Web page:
To most parents, they're an embarrassing pest.
To the Nit Picker, they're a living.
By James Gaddy
from Boston Magazine, October 2004
Twelve years ago, Helen Hadley found her calling
crawling through her daughter's hair. Her little girl had head lice,
which Hadley proceeded to banish with a dispatch she'd later view as the
basis of an entrepreneurial opportunity. Now the Nit Picker, as
Hadley markets herself, makes house calls for $80 an hour and maintains a
busy practice in the upper-class suburbs around Boston. During the
back-to-school months, she says, she could work as much as seven days a
Hadley travels to her appointments carrying a black
bag resembling an old-fashioned doctor's kit, full of combs and hair clips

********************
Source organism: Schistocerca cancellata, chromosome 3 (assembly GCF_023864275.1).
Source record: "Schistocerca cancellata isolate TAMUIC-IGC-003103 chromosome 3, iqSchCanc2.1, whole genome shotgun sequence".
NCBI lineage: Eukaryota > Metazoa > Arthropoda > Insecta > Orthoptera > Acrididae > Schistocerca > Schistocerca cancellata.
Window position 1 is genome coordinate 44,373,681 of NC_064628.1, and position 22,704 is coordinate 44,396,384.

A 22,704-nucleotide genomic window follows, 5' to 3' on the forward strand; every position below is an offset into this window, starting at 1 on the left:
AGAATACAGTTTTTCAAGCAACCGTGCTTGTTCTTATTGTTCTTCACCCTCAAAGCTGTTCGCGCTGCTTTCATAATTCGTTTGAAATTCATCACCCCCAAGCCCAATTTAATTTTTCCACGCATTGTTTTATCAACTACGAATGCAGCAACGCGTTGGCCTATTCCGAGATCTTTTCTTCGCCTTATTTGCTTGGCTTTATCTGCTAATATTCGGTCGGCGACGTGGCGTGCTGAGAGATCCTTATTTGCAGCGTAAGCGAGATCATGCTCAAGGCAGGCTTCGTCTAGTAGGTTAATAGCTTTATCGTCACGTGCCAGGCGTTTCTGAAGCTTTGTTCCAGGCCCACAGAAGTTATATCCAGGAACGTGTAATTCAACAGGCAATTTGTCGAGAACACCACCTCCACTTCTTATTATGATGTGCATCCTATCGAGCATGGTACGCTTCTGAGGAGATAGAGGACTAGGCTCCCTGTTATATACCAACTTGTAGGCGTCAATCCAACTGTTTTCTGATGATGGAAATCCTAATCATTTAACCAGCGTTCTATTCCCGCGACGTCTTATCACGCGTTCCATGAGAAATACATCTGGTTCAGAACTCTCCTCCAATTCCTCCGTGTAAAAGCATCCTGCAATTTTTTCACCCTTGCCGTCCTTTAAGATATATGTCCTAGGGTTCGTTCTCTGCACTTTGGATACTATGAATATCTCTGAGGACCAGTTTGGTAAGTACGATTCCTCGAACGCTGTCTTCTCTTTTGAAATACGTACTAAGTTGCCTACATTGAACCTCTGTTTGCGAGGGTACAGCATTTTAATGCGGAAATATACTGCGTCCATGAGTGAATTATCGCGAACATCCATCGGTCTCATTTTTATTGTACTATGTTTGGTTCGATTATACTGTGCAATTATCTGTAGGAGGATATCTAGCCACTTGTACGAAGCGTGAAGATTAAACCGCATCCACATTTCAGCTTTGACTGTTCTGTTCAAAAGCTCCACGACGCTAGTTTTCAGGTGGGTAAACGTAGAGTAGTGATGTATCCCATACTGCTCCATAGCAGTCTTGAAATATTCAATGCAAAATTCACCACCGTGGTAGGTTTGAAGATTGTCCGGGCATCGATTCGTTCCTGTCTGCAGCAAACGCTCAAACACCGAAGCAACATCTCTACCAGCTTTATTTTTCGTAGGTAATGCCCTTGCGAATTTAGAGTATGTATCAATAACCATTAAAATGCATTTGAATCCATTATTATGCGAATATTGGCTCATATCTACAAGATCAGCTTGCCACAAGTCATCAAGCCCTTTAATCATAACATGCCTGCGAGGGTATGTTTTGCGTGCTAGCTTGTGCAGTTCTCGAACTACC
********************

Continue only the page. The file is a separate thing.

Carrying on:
that have been boiled and sealed in plastic bags. Wearing
magnification glasses, she starts at the bottom and makes her way to the
top of the head, "where the live bugs tend to congregate." She checks
behind the ear and along the neckline, then divides the hair into sections
with the clips and methodically combs through it a few strands at a time.
Scraping eggs from the follicles with her fingernails, she transfers them
to a lint roller. She has a surgeon's precision and a stylist's
flair for small talk.
Hadley would prefer to work outside during daylight
hours, when it's easiest to see her quarry. But she understands why
most of her clients insist that she treat their children in the privacy of
their homes. "They're always grateful," she says, "that I don't have
a big sign on my car."